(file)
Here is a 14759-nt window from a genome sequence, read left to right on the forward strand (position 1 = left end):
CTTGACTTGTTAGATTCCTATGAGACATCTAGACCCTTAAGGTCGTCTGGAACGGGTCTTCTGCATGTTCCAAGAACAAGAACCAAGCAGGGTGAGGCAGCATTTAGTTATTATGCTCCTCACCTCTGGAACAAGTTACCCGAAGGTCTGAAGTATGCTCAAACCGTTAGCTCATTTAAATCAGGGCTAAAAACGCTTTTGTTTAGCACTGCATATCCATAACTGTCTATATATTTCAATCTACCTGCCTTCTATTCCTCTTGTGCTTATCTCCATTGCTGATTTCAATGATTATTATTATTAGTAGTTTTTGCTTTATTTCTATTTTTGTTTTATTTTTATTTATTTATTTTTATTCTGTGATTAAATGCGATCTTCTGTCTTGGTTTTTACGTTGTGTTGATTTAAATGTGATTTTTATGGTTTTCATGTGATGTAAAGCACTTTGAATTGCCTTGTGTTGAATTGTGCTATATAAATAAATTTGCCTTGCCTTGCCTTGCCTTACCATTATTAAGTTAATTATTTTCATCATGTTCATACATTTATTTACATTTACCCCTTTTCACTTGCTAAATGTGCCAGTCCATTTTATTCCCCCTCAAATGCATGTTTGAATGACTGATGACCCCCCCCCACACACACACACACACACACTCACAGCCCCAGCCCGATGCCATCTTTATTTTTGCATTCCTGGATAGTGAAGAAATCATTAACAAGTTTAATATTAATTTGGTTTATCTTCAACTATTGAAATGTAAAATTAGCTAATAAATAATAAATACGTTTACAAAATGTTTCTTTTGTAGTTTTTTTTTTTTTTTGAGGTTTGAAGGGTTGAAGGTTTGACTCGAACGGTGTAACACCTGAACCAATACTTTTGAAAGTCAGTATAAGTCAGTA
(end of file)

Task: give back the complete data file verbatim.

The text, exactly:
Here is a 14759-nt window from a genome sequence, read left to right on the forward strand (position 1 = left end):
CTTGACTTGTTAGATTCCTATGAGACATCTAGACCCTTAAGGTCGTCTGGAACGGGTCTTCTGCATGTTCCAAGAACAAGAACCAAGCAGGGTGAGGCAGCATTTAGTTATTATGCTCCTCACCTCTGGAACAAGTTACCCGAAGGTCTGAAGTATGCTCAAACCGTTAGCTCATTTAAATCAGGGCTAAAAACGCTTTTGTTTAGCACTGCATATCCATAACTGTCTATATATTTCAATCTACCTGCCTTCTATTCCTCTTGTGCTTATCTCCATTGCTGATTTCAATGATTATTATTATTAGTAGTTTTTGCTTTATTTCTATTTTTGTTTTATTTTTATTTATTTATTTTTATTCTGTGATTAAATGCGATCTTCTGTCTTGGTTTTTACGTTGTGTTGATTTAAATGTGATTTTTATGGTTTTCATGTGATGTAAAGCACTTTGAATTGCCTTGTGTTGAATTGTGCTATATAAATAAATTTGCCTTGCCTTGCCTTGCCTTACCATTATTAAGTTAATTATTTTCATCATGTTCATACATTTATTTACATTTACCCCTTTTCACTTGCTAAATGTGCCAGTCCATTTTATTCCCCCTCAAATGCATGTTTGAATGACTGATGACCCCCCCCCACACACACACACACACACACTCACAGCCCCAGCCCGATGCCATCTTTATTTTTGCATTCCTGGATAGTGAAGAAATCATTAACAAGTTTAATATTAATTTGGTTTATCTTCAACTATTGAAATGTAAAATTAGCTAATAAATAATAAATACGTTTACAAAATGTTTCTTTTGTAGTTTTTTTTTTTTTTTGAGGTTTGAAGGGTTGAAGGTTTGACTCGAACGGTGTAACACCTGAACCAATACTTTTGAAAGTCAGTATAAGTCAGTA